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What I Can’t Stop Thinking About Now That I’m Middle-Aged

I am an (aging) work in progress, girlfriend.

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Alice Mollon
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“Oh, I love your sparkles!” 

What a sweet, bubbly nurse, I thought. It wasn’t the first time someone had commented on my sparkly eye makeup, but it was unexpected and appreciated at this early hour on a Monday morning. The compliment put an extra pep in my step as the nurse brought me back to see the doctor.  

I was at the orthopedic for another cortisone injection to hopefully ease the symptoms of tendonitis in my right hand.   

“Thank you so much,” I said with a grateful smile.

Before I could continue with my next sentence — an unnecessary, probably socially awkward explanation about the specific details of my eye-glitter routine with a nod to how they make me feel young — she interrupted me. “That’s what I call gray hair — sparkles,” she whispered to me. “I think it is so great that you are growing out your grays and embracing them.”  

My heart literally sank to my stomach. I felt sick. Nauseous. Shocked. Disgusted. Overwhelmed.  

I wasn’t growing out my grays. I was simply between hair appointments. To be honest, I had looked in the mirror that morning when I pulled my hair back into a high bun and noticed the patch of gray — the one that sits at my roots, in-line with my left eyebrow — and I thought, It totally passes as blond. No one will mistake this for gray.  

I feel way too young for gray hair. And so maybe my eyes, therefore, tricked me into seeing more blond than gray. But when I discovered that my little patch was indeed noticeably gray, I was not OK with it. The bubbly nurse no longer seemed nice or friendly. She now seemed like she had some nerve. How dare she think this was something to celebrate and talk about freely? This was something to deny. To avoid. To pretend didn’t exist. I want to feel young, damn it! — and pointing out my gray hair was unwelcomed evidence that I am indeed aging. And aging so aggressively that my hairstylist and I can’t keep up.   

What is happening to me? To my body? To my hair? To my mind? When did this start and why was I having such an adverse reaction to this particular so-called compliment? The truth is as of late these moments happen more often than not.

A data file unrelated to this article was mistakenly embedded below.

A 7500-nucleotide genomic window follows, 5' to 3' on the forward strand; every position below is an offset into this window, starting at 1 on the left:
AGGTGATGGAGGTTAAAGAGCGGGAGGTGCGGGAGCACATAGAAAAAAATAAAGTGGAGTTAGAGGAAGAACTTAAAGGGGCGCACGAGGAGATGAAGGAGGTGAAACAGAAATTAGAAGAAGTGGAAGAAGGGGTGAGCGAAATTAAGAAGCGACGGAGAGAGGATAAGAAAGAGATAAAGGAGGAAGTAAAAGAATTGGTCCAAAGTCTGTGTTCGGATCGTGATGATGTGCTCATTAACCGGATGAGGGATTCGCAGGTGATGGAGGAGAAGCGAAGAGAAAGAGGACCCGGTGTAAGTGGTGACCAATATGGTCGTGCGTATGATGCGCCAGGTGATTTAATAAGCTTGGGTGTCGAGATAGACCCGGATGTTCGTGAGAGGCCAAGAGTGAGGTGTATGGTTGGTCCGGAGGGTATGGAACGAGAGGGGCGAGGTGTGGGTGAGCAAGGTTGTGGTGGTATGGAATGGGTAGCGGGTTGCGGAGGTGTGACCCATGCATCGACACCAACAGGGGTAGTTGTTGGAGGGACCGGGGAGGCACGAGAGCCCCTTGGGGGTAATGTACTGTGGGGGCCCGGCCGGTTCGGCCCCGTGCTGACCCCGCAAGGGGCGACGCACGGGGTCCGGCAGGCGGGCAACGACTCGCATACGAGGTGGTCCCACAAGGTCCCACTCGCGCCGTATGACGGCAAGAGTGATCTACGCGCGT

I glance at my knees and all I see are wrinkles that I swear were not there a year ago. When applying makeup, I notice new spots on my face and wonder whether they are age spots or sunspots or liver spots and/or cancer. My cellulite is increasing, and my metabolism is decreasing, and I have all sorts of joint pain that simply gets explained away as “overuse.” But my God, I have so much use left in me! It’s too soon for overuse! I am 43 years young. I feel young every day, but my body tells me otherwise. I don’t know where I was led astray, but for whatever reason, I truly believed that wrinkles and grays and unidentifiable spots on my face would not occur until I was somewhere in my 60s or 70s.

In other words, until sometime in the future that still feels pretty unreachable and far away. And, up until recently, I truly (and naively) believed by that time, I would be totally and completely OK with all-things aging. Now, though, I am facing the hard truth that aging is inevitable. It is here now, and I am not OK with it.

But I can’t make sense of why I’m not OK with it. Why do I resist aging so much? Is it all about the reflection in the mirror or is it more about the fear of life ending before I am ready? What I do know is this: Life goes by way too quickly; and even if you were to promise me 43 more years of life, it wouldn’t seem like enough. I want more life. I want it to slow down, and I want to savor every moment. Perhaps my discomfort with things like wrinkles and grays is an awareness that I didn’t appreciate my youthful appearance while I had it.

A stark realization that everything is temporary, and I had no freaking clue just how close midlife was to childhood. I’m learning that maybe I am just a bit too obsessed with shallow things like looks and wrinkles and hair color, and I probably need to do what my 73-year-old mother has lovingly suggested all along: “Accept aging and all that comes with it.”

Maybe that’s exactly what the bubbly nurse thought I was doing all along — embracing my gray hair, and perhaps that’s the greatest compliment of all! Acceptance can’t be forced, but it can be practiced. And so from this point forward, when that patch of gray pops up as it always does, I shall practice referring to it as “my sparkles.” I will wear those sparkles with pride … at least until I get in to see my favorite hairdresser!   

I am an (aging) work in progress, girlfriend.